The movie “Noah” has brought along with it much discussion; primarily because it had nothing to do with Noah. It did, however, have much to do with Gnosticism, the New Age (by any other name), Kabbalah, etc.
In fact, last year we wrote an article about something that ended up coming up in the movie; Were Adam and Eve beings of light?
Well, one issue that came up was brought about via the comments section on a certain website. We will consider the short discussion between me and a person whom we will call “Joe: “.”
“I find it hilarious how so many people are so riled up about this film. You guys do realize it (i.e., Noah and the flood) is a fictional story, right? It never actually happened.”
“You just made the positive affirmation that ‘Noah and the flood’ ‘is a fictional story’ and ‘never actually happened.’
Please prove it.
Moreover, you assert that it is “hilarious” that “so many people are so riled up about this film” which depicts that which, in your view, is fiction. Now, since according to you Noah and the flood is fictional why are you riled up enough to log in, and comment about it to the WORLD WIDE web?”
“Hi Ken – Sorry, but I can’t prove the flood didn’t happen any more than you can prove that Earth wasn’t visited by extraterrestrials in the early 1600s. It’s up to the person making the positive claim (i.e., something DID happen) to prove it. And there’s absolutely no evidence for the global flood described in Genesis.”
“Thanks for getting back to me friend.
Do not disregard the fact that you positively affirmed your knowledge of the fact that it did not happen. If you think that it has not been proved then you should simply state as much and leave it at that. When you make a positive affirmation to knowledge then you will be expected to prove your claims.
So, 1) why are you riled up about it and 2) what would you consider evidence of a worldwide flood?”
“We have very solid research on the geological history of Earth. Nowhere in the record is there any indication of a global flood. While absence of evidence does not always equate with absence of evidence, our knowledge in this area is sufficient to support the claim.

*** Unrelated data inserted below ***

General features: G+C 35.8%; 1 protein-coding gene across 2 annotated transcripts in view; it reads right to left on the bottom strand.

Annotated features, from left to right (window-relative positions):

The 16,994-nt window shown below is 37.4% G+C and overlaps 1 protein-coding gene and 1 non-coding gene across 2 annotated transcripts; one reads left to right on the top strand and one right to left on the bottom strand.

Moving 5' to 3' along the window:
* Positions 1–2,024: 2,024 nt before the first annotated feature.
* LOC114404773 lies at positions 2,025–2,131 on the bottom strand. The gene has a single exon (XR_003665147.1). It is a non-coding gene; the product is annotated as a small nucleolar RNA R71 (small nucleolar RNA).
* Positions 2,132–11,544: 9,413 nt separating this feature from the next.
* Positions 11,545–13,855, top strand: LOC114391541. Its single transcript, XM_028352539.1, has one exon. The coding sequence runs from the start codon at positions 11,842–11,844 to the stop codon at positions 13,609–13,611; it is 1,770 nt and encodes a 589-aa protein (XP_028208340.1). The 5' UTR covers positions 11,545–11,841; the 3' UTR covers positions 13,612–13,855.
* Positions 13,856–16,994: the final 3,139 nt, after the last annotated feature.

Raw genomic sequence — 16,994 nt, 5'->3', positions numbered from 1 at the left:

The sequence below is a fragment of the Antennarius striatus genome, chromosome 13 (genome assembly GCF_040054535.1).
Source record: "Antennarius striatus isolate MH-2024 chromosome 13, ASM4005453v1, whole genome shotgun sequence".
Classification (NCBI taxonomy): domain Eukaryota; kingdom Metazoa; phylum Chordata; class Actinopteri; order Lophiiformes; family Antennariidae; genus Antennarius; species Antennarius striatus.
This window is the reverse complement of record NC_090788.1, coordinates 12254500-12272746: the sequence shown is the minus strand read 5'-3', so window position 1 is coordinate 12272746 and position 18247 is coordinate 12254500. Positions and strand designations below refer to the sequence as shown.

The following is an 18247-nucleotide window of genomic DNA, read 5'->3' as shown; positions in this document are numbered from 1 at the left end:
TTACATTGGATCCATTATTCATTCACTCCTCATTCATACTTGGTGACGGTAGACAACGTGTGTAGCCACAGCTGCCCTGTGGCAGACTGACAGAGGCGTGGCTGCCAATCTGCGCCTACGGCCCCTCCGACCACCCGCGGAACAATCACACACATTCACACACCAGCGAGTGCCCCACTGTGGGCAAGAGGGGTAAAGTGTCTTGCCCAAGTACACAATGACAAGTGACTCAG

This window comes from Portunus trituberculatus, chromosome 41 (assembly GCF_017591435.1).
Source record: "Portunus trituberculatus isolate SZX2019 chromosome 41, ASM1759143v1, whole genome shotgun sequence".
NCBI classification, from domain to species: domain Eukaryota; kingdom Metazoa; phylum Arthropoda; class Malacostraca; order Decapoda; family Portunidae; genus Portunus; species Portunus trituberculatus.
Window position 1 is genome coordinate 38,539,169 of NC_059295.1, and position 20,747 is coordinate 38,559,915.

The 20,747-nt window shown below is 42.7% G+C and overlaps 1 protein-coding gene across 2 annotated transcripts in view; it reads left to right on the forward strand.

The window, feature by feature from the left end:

Thus my positive affirmation of the nature of the flood myth. Now, all you or anyone else has to do is to find such physical evidence and we will re-evaluate. Many awards await… [ellipses in original]
I’m not riled up. I simply find this whole topic amusing. Probably in much the same way you might be amused at people who vigorously debate Star Trek hypotheticals (assuming you’re not a Trekkie yourself of course).”
“YOU FAIL my friend; there are people who go to Star Trek camp to learn to speak Klingon…and stuff ;o)
Well, if you are not riled up then neither are people who take umbrage at having their sacred text misrepresented. But then again, you are posting to the entire world. But fine, let us let that one go.
I asked what you would consider evidence and you did not reply on that point except to say that I should “find such physical evidence” but for what are you looking evidencewise?
We have very solid research on the geological history of Earth and we are literally drowning in evidence of the flood. Moreover, if I may employ a quip: if a worldwide flood occurred what would we expect to find? Millions of dead thing, buried in rock layers, laid down by water, all over the Earth. And what do we find? Millions of dead thing, buried in rock layers, laid down by water, all over the Earth.
Moreover, on a history point we find another line of evidence. You mention the ‘flood myth’ and it is a fact that separate cultures all over the planet contain, within their most ancient myths, legends, histories similar tales of a worldwide flood.”
Note that I was still asking for what he considered evidence. This is important because you could waste a lot of time providing evidence which the person will just reject out of hand. So, it is important to find their parameters first and shoot for something that will fit therein. You can also begin by challenging their parameters in the first place. I decided to throw in some info so that he could get an idea as to where I was headed.
In any regard, the discussion seems to have ended in a strange way with Joe simply stating:
“Uh, good point? I should have know better. My apologies Mr…”
Well, the first part is either a question, “Uh, good point?” but may simply be a statement of fact “…good point…” with the question mark thrown in for emphasis. As to what he “should have know[n] better” about; not sure but perhaps the evidence was convincing enough.
Then he wrote “My apologies Mr…” and after “Mr” wrote the name of the original article’s name and not mine; and mind was showing up whenever I commented back to him so…I have no idea what happened.
In any case, it seems like a good example of pointing out the commentator’s fallacies, pointing out that they are doing that which they mock others for doing and asking them to set parameters.
For more relevant info see: Darren Aronofsky to follow up “Noah” movie with a movie about Muhammad
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